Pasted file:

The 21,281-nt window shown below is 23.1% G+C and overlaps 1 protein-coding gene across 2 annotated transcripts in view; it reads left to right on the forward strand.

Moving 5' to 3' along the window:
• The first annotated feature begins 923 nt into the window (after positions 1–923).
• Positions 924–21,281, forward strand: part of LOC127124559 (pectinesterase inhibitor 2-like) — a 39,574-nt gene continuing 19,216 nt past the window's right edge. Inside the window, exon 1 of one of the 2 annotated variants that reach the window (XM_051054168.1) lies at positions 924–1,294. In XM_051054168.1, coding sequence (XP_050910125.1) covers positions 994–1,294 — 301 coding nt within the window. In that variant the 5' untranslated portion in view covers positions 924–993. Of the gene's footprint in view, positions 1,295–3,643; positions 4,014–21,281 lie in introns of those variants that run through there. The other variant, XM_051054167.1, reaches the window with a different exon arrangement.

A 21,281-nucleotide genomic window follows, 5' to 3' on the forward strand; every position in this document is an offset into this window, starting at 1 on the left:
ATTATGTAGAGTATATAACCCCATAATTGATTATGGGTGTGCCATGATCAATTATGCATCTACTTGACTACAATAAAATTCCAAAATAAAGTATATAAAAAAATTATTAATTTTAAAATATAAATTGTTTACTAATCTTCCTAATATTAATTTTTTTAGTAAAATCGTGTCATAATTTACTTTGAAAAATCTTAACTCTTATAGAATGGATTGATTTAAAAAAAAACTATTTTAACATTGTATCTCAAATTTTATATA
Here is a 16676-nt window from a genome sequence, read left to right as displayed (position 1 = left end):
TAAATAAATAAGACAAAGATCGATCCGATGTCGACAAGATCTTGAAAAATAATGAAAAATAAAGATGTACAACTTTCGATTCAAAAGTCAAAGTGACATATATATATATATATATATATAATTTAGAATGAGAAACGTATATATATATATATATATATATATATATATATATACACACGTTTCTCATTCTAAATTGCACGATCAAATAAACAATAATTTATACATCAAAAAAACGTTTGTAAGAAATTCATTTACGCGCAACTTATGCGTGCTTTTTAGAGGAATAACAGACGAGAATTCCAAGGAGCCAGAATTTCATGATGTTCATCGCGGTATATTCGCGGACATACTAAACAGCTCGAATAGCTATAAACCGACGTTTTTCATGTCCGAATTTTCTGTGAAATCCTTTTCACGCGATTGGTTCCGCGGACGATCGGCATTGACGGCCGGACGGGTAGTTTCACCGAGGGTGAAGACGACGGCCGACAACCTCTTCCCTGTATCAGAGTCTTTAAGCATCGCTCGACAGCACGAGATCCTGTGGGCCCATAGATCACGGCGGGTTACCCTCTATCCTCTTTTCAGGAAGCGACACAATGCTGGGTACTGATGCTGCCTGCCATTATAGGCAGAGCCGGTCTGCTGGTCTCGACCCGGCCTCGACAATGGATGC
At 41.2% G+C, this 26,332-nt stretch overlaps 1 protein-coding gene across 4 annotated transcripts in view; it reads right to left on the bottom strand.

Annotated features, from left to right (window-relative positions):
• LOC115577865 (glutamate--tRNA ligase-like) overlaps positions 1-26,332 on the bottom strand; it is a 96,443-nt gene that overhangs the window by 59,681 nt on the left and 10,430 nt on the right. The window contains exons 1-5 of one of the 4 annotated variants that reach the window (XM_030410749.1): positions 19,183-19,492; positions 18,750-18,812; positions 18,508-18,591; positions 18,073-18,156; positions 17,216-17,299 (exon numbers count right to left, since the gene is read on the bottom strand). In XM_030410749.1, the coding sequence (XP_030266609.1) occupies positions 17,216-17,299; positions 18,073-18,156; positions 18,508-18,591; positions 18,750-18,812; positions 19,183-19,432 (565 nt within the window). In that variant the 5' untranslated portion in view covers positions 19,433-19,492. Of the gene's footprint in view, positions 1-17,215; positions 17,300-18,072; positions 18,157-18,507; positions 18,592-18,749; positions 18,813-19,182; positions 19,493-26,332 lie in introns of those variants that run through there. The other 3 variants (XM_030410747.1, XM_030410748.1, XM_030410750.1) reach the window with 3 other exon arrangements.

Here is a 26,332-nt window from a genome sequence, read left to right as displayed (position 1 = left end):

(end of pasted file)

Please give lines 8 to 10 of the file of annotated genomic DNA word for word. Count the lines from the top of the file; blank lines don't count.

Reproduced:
TAAATAAATAAGACAAAGATCGATCCGATGTCGACAAGATCTTGAAAAATAATGAAAAATAAAGATGTACAACTTTCGATTCAAAAGTCAAAGTGACATATATATATATATATATATATAATTTAGAATGAGAAACGTATATATATATATATATATATATATATATATATATACACACGTTTCTCATTCTAAATTGCACGATCAAATAAACAATAATTTATACATCAAAAAAACGTTTGTAAGAAATTCATTTACGCGCAACTTATGCGTGCTTTTTAGAGGAATAACAGACGAGAATTCCAAGGAGCCAGAATTTCATGATGTTCATCGCGGTATATTCGCGGACATACTAAACAGCTCGAATAGCTATAAACCGACGTTTTTCATGTCCGAATTTTCTGTGAAATCCTTTTCACGCGATTGGTTCCGCGGACGATCGGCATTGACGGCCGGACGGGTAGTTTCACCGAGGGTGAAGACGACGGCCGACAACCTCTTCCCTGTATCAGAGTCTTTAAGCATCGCTCGACAGCACGAGATCCTGTGGGCCCATAGATCACGGCGGGTTACCCTCTATCCTCTTTTCAGGAAGCGACACAATGCTGGGTACTGATGCTGCCTGCCATTATAGGCAGAGCCGGTCTGCTGGTCTCGACCCGGCCTCGACAATGGATGC
At 41.2% G+C, this 26,332-nt stretch overlaps 1 protein-coding gene across 4 annotated transcripts in view; it reads right to left on the bottom strand.

Annotated features, from left to right (window-relative positions):